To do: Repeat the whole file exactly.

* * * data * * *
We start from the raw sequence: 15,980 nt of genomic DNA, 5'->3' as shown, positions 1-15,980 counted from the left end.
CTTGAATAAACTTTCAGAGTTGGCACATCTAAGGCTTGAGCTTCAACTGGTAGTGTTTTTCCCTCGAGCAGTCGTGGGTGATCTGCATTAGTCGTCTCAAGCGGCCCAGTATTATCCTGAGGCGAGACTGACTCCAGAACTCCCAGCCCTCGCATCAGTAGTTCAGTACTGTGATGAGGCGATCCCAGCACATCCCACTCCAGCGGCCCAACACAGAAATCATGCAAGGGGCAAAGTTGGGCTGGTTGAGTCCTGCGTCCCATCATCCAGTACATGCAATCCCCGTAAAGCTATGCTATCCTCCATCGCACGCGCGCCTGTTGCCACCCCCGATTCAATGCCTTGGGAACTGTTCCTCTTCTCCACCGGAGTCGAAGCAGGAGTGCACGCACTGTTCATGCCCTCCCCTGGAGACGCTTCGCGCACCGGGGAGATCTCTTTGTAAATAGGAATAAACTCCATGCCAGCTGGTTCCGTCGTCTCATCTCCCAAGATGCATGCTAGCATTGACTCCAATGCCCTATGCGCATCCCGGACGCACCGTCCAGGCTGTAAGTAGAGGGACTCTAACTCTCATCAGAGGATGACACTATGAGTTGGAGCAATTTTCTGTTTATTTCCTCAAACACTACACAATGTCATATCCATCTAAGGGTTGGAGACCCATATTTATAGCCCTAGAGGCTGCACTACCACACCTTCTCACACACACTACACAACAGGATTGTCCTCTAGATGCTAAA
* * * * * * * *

We start from the raw sequence: 15,980 nt of genomic DNA, 5'->3' as shown, positions 1-15,980 counted from the left end.
CTTGAATAAACTTTCAGAGTTGGCACATCTAAGGCTTGAGCTTCAACTGGTAGTGTTTTTCCCTCGAGCAGTCGTGGGTGATCTGCATTAGTCGTCTCAAGCGGCCCAGTATTATCCTGAGGCGAGACTGACTCCAGAACTCCCAGCCCTCGCATCAGTAGTTCAGTACTGTGATGAGGCGATCCCAGCACATCCCACTCCAGCGGCCCAACACAGAAATCATGCAAGGGGCAAAGTTGGGCTGGTTGAGTCCTGCGTCCCATCATCCAGTACATGCAATCCCCGTAAAGCTATGCTATCCTCCATCGCACGCGCGCCTGTTGCCACCCCCGATTCAATGCCTTGGGAACTGTTCCTCTTCTCCACCGGAGTCGAAGCAGGAGTGCACGCACTGTTCATGCCCTCCCCTGGAGACGCTTCGCGCACCGGGGAGATCTCTTTGTAAATAGGAATAAACTCCATGCCAGCTGGTTCCGTCGTCTCATCTCCCAAGATGCATGCTAGCATTGACTCCAATGCCCTATGCGCATCCCGGACGCACCGTCCAGGCTGTAAGTAGAGGGACTCTAACTCTCATCAGAGGATGACACTATGAGTTGGAGCAATTTTCTGTTTATTTCCTCAAACACTACACAATGTCATATCCATCTAAGGGTTGGAGACCCATATTTATAGCCCTAGAGGCTGCACTACCACACCTTCTCACACACACTACACAACAGGATTGTCCTCTAGATGCTAAA